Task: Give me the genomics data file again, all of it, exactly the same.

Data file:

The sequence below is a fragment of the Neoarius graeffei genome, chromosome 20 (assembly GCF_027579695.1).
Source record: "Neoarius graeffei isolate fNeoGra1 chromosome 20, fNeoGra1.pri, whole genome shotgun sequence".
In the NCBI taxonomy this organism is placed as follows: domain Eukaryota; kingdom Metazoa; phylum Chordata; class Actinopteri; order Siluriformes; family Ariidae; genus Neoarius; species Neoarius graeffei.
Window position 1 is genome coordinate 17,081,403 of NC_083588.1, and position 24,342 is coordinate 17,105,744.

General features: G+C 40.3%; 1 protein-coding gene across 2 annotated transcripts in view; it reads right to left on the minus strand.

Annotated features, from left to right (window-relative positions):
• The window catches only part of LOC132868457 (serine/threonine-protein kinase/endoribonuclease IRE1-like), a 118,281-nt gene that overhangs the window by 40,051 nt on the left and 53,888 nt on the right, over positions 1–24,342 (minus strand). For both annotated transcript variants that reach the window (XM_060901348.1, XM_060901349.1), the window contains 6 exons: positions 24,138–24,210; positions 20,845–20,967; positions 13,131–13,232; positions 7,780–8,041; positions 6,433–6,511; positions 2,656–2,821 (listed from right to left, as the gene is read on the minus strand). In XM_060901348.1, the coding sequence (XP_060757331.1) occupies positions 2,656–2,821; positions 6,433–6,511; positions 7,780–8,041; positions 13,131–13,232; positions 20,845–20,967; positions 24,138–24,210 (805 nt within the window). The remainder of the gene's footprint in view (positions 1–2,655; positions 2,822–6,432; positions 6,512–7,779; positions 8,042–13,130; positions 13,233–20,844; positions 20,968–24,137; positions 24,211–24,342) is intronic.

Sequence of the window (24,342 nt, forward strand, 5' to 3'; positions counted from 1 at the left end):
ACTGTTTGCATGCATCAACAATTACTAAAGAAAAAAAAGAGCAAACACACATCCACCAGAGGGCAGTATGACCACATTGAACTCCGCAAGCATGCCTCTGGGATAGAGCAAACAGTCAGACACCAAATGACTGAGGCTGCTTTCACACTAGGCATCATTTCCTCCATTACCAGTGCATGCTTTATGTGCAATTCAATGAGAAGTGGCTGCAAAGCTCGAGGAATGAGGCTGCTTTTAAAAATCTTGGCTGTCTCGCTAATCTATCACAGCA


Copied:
The sequence below is a fragment of the Neoarius graeffei genome, chromosome 20 (assembly GCF_027579695.1).
Source record: "Neoarius graeffei isolate fNeoGra1 chromosome 20, fNeoGra1.pri, whole genome shotgun sequence".
In the NCBI taxonomy this organism is placed as follows: domain Eukaryota; kingdom Metazoa; phylum Chordata; class Actinopteri; order Siluriformes; family Ariidae; genus Neoarius; species Neoarius graeffei.
Window position 1 is genome coordinate 17,081,403 of NC_083588.1, and position 24,342 is coordinate 17,105,744.

General features: G+C 40.3%; 1 protein-coding gene across 2 annotated transcripts in view; it reads right to left on the minus strand.

Annotated features, from left to right (window-relative positions):
• The window catches only part of LOC132868457 (serine/threonine-protein kinase/endoribonuclease IRE1-like), a 118,281-nt gene that overhangs the window by 40,051 nt on the left and 53,888 nt on the right, over positions 1–24,342 (minus strand). For both annotated transcript variants that reach the window (XM_060901348.1, XM_060901349.1), the window contains 6 exons: positions 24,138–24,210; positions 20,845–20,967; positions 13,131–13,232; positions 7,780–8,041; positions 6,433–6,511; positions 2,656–2,821 (listed from right to left, as the gene is read on the minus strand). In XM_060901348.1, the coding sequence (XP_060757331.1) occupies positions 2,656–2,821; positions 6,433–6,511; positions 7,780–8,041; positions 13,131–13,232; positions 20,845–20,967; positions 24,138–24,210 (805 nt within the window). The remainder of the gene's footprint in view (positions 1–2,655; positions 2,822–6,432; positions 6,512–7,779; positions 8,042–13,130; positions 13,233–20,844; positions 20,968–24,137; positions 24,211–24,342) is intronic.

Sequence of the window (24,342 nt, forward strand, 5' to 3'; positions counted from 1 at the left end):
ACTGTTTGCATGCATCAACAATTACTAAAGAAAAAAAAGAGCAAACACACATCCACCAGAGGGCAGTATGACCACATTGAACTCCGCAAGCATGCCTCTGGGATAGAGCAAACAGTCAGACACCAAATGACTGAGGCTGCTTTCACACTAGGCATCATTTCCTCCATTACCAGTGCATGCTTTATGTGCAATTCAATGAGAAGTGGCTGCAAAGCTCGAGGAATGAGGCTGCTTTTAAAAATCTTGGCTGTCTCGCTAATCTATCACAGCA